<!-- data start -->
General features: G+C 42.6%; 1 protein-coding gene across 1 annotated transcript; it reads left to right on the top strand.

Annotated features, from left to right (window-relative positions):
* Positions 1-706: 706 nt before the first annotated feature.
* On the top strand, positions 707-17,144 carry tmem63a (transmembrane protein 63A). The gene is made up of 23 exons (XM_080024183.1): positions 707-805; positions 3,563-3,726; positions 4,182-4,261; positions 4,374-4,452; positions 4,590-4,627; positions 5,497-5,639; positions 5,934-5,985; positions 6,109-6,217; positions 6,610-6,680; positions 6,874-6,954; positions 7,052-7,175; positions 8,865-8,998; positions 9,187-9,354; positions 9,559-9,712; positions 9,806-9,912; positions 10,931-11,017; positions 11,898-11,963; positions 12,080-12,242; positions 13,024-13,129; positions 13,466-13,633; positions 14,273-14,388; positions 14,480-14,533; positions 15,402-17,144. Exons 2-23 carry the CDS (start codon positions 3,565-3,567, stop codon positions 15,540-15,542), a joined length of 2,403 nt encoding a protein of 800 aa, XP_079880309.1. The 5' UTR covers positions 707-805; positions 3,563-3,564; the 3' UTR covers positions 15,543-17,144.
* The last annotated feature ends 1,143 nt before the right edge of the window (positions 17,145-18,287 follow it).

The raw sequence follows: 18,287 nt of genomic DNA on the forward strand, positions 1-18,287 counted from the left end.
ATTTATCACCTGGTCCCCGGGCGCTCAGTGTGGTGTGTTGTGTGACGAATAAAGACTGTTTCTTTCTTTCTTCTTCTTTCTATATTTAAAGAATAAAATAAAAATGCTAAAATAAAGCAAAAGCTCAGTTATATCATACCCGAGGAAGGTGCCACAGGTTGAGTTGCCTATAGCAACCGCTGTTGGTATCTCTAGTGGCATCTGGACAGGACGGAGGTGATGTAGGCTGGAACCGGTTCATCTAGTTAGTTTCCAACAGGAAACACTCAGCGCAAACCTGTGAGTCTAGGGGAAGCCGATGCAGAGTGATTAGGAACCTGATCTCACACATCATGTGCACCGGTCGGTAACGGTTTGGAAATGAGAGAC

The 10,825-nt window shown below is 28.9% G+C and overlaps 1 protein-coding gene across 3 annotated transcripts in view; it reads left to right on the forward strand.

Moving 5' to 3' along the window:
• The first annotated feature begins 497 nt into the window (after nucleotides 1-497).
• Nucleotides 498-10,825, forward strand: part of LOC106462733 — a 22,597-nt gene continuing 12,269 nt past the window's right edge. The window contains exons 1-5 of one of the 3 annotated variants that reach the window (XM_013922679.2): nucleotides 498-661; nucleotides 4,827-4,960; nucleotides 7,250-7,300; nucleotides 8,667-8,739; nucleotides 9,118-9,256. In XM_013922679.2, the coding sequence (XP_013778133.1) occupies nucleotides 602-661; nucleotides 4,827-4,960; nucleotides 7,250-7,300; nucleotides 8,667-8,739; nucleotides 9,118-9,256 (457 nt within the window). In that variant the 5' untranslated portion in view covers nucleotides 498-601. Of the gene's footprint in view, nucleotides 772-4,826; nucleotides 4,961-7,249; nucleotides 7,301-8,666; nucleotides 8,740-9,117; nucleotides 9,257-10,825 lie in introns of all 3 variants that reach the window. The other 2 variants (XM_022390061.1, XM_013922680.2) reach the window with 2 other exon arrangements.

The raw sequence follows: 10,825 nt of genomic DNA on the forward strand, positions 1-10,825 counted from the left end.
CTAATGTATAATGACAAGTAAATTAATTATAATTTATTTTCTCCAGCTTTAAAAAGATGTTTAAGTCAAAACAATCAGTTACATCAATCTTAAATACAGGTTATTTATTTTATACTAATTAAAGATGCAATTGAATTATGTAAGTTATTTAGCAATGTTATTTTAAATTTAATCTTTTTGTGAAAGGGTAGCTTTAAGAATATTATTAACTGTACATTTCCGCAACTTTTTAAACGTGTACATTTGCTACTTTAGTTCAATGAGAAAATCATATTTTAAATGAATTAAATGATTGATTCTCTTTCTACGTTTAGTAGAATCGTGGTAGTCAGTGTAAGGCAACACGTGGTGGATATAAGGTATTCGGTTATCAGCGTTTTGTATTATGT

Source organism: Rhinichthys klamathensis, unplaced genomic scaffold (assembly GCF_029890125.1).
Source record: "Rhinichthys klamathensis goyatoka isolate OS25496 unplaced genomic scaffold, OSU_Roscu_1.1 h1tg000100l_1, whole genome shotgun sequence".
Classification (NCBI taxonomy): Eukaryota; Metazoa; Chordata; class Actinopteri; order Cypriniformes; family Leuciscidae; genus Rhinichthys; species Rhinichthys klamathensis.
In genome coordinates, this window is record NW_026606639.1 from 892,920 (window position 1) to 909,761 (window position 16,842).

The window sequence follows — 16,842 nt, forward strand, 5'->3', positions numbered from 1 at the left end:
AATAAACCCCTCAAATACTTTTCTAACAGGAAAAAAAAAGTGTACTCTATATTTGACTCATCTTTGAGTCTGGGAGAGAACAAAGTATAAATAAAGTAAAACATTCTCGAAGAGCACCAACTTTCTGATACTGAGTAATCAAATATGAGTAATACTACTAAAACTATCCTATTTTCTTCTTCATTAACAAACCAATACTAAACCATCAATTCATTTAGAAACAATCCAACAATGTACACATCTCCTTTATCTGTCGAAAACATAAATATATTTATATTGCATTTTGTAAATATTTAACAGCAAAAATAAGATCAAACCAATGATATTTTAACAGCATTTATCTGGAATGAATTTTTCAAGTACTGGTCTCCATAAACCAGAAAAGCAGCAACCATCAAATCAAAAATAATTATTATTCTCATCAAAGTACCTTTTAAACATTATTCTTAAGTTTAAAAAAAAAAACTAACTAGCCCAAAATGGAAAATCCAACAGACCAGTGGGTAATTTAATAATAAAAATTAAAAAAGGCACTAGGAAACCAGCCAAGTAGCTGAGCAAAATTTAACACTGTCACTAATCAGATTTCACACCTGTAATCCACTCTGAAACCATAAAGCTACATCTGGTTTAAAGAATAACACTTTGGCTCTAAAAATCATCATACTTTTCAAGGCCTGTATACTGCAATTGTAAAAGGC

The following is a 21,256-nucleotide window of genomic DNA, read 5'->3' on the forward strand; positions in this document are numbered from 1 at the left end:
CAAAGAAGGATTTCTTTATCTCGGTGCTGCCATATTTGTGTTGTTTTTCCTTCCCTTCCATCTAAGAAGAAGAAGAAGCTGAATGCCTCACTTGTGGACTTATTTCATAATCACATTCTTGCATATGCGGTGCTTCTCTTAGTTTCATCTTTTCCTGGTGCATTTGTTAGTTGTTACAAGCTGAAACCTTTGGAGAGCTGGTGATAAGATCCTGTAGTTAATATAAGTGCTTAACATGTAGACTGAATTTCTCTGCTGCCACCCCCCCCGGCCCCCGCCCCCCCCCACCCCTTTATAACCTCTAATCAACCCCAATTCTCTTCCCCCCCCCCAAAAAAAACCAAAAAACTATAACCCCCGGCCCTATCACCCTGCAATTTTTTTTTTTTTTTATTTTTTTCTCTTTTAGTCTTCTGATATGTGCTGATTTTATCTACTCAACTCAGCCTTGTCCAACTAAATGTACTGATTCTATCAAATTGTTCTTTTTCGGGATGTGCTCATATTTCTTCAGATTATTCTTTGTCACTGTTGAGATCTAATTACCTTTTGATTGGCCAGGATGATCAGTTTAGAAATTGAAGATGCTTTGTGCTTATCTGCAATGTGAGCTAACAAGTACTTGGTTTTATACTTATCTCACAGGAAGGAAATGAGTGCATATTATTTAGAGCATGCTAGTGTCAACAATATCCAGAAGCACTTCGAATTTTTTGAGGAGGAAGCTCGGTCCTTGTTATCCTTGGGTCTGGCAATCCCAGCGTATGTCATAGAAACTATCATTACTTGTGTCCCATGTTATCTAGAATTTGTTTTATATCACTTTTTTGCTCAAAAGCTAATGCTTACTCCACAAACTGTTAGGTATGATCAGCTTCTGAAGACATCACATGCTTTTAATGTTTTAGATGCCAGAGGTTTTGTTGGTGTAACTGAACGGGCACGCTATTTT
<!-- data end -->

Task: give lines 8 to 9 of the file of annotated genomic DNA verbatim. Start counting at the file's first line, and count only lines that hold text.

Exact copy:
The 10,825-nt window shown below is 28.9% G+C and overlaps 1 protein-coding gene across 3 annotated transcripts in view; it reads left to right on the forward strand.

Moving 5' to 3' along the window: